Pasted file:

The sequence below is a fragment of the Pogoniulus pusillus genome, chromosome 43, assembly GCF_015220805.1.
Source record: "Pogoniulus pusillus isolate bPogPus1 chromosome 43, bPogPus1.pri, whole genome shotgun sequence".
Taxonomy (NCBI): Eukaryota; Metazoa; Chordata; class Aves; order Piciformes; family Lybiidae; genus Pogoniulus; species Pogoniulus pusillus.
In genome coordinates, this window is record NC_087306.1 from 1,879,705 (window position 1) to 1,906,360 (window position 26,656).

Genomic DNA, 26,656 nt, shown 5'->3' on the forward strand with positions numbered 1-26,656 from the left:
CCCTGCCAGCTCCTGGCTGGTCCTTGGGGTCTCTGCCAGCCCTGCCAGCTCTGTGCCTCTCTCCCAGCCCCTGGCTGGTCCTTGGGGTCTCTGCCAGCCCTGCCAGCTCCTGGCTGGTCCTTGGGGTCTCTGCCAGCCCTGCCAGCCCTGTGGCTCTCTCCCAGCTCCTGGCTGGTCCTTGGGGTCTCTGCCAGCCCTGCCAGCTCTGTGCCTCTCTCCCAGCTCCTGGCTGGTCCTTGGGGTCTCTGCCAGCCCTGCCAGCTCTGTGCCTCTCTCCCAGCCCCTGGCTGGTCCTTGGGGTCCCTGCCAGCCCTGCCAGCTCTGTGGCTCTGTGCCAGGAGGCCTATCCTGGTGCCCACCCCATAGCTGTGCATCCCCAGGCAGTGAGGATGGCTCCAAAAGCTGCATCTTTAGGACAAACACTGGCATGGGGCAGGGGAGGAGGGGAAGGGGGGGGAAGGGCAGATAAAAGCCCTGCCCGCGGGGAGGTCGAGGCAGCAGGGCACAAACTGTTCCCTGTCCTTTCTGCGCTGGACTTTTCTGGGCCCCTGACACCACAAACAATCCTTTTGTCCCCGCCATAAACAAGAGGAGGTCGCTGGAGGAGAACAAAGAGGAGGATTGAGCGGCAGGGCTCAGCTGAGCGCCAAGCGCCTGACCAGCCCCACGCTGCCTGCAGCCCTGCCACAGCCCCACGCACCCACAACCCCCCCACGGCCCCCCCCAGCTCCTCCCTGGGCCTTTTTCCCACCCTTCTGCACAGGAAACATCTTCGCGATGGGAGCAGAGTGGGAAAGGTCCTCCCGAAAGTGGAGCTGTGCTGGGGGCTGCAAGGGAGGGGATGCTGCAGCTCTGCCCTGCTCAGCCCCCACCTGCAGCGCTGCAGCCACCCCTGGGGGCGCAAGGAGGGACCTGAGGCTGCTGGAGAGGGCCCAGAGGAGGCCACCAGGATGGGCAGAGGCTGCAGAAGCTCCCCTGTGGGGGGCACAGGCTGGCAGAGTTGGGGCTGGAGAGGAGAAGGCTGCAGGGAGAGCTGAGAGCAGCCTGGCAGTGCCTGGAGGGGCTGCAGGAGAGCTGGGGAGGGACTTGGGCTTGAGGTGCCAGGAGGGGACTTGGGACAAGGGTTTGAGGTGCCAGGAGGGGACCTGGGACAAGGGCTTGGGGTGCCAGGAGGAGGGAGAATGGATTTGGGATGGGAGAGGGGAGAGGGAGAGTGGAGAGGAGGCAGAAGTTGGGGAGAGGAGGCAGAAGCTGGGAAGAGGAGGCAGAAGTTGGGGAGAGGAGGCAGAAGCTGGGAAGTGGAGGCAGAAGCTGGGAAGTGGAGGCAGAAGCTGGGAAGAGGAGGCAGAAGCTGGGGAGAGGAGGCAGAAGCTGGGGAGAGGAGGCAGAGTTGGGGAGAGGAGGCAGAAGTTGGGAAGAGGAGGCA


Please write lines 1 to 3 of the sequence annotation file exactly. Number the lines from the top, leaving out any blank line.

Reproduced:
The sequence below is a fragment of the Pogoniulus pusillus genome, chromosome 43, assembly GCF_015220805.1.
Source record: "Pogoniulus pusillus isolate bPogPus1 chromosome 43, bPogPus1.pri, whole genome shotgun sequence".
Taxonomy (NCBI): Eukaryota; Metazoa; Chordata; class Aves; order Piciformes; family Lybiidae; genus Pogoniulus; species Pogoniulus pusillus.